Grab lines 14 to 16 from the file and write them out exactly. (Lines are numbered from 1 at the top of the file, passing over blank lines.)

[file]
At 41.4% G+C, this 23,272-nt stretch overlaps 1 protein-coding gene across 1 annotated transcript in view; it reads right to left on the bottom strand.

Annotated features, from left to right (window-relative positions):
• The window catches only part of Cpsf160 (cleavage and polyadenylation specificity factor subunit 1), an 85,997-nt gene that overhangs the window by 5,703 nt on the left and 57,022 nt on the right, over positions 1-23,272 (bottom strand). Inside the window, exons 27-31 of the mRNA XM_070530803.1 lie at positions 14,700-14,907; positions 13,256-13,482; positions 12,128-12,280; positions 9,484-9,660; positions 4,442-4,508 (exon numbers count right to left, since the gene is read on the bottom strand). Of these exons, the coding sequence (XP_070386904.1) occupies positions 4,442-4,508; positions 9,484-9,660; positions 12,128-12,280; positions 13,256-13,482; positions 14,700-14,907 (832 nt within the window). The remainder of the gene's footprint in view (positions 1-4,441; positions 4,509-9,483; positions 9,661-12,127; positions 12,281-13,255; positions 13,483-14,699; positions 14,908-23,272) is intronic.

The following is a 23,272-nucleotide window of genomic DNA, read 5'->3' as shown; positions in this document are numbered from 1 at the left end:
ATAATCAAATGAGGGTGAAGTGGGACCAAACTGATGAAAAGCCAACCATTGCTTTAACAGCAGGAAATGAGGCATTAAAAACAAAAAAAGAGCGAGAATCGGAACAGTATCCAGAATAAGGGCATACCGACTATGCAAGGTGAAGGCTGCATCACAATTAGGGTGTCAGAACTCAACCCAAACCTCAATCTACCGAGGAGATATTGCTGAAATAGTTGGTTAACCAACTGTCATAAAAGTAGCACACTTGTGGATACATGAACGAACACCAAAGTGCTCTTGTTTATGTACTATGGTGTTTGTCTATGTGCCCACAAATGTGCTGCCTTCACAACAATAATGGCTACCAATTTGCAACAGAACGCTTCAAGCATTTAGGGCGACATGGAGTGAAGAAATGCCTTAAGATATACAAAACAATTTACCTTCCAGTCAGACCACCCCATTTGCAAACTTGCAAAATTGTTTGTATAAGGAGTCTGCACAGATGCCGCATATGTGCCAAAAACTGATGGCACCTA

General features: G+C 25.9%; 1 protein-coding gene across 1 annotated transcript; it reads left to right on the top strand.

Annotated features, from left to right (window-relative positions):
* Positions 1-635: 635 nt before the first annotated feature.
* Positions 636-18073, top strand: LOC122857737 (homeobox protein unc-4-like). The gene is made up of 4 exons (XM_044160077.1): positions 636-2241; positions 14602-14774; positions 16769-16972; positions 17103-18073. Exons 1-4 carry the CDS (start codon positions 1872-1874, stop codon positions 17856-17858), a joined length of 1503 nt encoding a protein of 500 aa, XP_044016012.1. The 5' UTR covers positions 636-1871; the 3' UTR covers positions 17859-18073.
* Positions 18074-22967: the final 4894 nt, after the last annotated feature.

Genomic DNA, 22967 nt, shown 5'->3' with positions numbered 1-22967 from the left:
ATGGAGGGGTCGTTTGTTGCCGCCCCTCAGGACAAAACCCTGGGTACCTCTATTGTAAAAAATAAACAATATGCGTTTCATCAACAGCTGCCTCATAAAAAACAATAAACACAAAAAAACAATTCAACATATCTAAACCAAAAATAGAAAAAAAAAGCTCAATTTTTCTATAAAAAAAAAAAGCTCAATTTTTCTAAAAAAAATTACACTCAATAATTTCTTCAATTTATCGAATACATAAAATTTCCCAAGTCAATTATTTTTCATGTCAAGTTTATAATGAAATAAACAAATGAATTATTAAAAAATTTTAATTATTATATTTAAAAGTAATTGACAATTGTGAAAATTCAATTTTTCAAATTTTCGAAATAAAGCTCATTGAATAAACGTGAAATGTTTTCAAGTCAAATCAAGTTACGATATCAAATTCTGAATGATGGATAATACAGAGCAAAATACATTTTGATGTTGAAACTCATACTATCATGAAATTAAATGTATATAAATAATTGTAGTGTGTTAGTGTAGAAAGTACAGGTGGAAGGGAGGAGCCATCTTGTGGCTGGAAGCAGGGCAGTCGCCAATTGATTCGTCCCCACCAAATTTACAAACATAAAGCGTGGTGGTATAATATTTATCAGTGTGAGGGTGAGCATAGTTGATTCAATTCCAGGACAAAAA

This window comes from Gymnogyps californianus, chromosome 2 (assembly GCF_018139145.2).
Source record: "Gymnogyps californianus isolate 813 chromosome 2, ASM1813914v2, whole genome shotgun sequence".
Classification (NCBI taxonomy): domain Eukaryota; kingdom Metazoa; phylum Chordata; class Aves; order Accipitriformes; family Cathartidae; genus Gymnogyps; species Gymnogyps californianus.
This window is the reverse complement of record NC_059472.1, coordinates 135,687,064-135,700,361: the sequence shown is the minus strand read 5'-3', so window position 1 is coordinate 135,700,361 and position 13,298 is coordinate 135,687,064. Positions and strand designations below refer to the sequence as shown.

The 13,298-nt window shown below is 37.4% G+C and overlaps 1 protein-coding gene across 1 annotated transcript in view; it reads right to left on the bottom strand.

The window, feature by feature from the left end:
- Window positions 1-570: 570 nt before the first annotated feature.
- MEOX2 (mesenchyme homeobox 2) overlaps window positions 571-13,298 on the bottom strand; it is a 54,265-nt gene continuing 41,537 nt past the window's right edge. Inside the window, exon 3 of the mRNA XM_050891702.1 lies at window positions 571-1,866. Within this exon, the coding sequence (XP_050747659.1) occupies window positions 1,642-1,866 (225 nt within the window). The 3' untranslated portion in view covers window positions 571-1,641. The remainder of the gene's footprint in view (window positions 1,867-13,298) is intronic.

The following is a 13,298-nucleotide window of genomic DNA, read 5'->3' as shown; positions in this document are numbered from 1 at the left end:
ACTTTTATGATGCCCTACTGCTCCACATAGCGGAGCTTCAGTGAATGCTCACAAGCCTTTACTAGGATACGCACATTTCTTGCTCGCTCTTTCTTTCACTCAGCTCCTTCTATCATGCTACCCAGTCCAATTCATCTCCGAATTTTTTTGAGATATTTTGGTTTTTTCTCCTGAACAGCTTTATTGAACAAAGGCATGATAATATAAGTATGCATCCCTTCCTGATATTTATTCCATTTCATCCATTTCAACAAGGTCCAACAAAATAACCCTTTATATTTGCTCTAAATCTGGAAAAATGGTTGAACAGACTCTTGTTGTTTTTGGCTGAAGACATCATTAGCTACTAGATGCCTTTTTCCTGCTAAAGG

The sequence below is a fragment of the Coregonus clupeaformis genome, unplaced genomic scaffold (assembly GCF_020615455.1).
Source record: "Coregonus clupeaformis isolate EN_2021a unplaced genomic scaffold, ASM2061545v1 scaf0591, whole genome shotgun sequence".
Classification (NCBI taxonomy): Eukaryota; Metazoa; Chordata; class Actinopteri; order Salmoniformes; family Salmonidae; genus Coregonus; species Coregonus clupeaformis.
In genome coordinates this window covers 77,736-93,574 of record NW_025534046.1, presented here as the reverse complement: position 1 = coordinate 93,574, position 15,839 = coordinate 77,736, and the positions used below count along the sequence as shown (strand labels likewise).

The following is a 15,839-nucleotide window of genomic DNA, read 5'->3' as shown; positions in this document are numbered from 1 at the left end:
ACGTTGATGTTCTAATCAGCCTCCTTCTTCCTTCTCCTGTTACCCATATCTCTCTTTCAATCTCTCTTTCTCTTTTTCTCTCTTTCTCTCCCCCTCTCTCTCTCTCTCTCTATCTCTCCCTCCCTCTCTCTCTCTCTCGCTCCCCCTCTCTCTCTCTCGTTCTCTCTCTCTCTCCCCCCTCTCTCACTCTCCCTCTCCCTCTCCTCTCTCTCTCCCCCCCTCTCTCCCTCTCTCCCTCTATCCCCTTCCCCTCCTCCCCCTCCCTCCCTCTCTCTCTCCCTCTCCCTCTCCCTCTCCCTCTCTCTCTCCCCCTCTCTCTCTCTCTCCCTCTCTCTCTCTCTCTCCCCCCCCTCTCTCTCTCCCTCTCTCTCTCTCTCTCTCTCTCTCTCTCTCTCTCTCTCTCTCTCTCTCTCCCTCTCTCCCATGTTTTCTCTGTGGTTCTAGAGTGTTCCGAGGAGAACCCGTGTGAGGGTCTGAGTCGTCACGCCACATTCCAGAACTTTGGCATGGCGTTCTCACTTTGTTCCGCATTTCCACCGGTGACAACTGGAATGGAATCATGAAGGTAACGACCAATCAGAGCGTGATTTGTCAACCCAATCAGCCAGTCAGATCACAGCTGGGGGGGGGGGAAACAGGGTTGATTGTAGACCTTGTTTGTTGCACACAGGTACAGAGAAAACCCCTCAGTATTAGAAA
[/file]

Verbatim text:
Source record: "Gymnogyps californianus isolate 813 chromosome 2, ASM1813914v2, whole genome shotgun sequence".
Classification (NCBI taxonomy): domain Eukaryota; kingdom Metazoa; phylum Chordata; class Aves; order Accipitriformes; family Cathartidae; genus Gymnogyps; species Gymnogyps californianus.
This window is the reverse complement of record NC_059472.1, coordinates 135,687,064-135,700,361: the sequence shown is the minus strand read 5'-3', so window position 1 is coordinate 135,700,361 and position 13,298 is coordinate 135,687,064. Positions and strand designations below refer to the sequence as shown.